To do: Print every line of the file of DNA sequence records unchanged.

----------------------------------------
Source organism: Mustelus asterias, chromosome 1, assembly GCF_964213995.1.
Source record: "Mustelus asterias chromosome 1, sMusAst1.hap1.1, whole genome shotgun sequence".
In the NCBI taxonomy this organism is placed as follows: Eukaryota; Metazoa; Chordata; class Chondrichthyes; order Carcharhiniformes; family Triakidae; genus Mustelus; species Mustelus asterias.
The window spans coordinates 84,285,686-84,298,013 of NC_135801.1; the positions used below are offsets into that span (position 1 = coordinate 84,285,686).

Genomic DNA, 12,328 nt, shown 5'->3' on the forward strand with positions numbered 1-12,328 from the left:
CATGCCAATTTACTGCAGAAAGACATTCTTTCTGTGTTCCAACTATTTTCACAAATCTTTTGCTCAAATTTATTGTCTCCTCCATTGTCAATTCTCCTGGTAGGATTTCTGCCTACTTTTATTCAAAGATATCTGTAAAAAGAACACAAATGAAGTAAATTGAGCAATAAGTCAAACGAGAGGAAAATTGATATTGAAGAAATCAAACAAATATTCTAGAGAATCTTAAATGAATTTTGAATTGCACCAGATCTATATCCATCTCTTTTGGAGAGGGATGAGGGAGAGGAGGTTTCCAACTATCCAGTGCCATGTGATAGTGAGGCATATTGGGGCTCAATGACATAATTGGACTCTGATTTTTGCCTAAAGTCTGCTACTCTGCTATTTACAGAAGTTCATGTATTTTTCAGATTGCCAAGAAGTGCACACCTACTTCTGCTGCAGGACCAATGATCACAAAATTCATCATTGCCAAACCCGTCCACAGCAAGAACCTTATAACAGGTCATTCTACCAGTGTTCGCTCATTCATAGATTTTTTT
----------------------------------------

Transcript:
Source organism: Mustelus asterias, chromosome 1, assembly GCF_964213995.1.
Source record: "Mustelus asterias chromosome 1, sMusAst1.hap1.1, whole genome shotgun sequence".
In the NCBI taxonomy this organism is placed as follows: Eukaryota; Metazoa; Chordata; class Chondrichthyes; order Carcharhiniformes; family Triakidae; genus Mustelus; species Mustelus asterias.
The window spans coordinates 84,285,686-84,298,013 of NC_135801.1; the positions used below are offsets into that span (position 1 = coordinate 84,285,686).

Genomic DNA, 12,328 nt, shown 5'->3' on the forward strand with positions numbered 1-12,328 from the left:
CATGCCAATTTACTGCAGAAAGACATTCTTTCTGTGTTCCAACTATTTTCACAAATCTTTTGCTCAAATTTATTGTCTCCTCCATTGTCAATTCTCCTGGTAGGATTTCTGCCTACTTTTATTCAAAGATATCTGTAAAAAGAACACAAATGAAGTAAATTGAGCAATAAGTCAAACGAGAGGAAAATTGATATTGAAGAAATCAAACAAATATTCTAGAGAATCTTAAATGAATTTTGAATTGCACCAGATCTATATCCATCTCTTTTGGAGAGGGATGAGGGAGAGGAGGTTTCCAACTATCCAGTGCCATGTGATAGTGAGGCATATTGGGGCTCAATGACATAATTGGACTCTGATTTTTGCCTAAAGTCTGCTACTCTGCTATTTACAGAAGTTCATGTATTTTTCAGATTGCCAAGAAGTGCACACCTACTTCTGCTGCAGGACCAATGATCACAAAATTCATCATTGCCAAACCCGTCCACAGCAAGAACCTTATAACAGGTCATTCTACCAGTGTTCGCTCATTCATAGATTTTTTT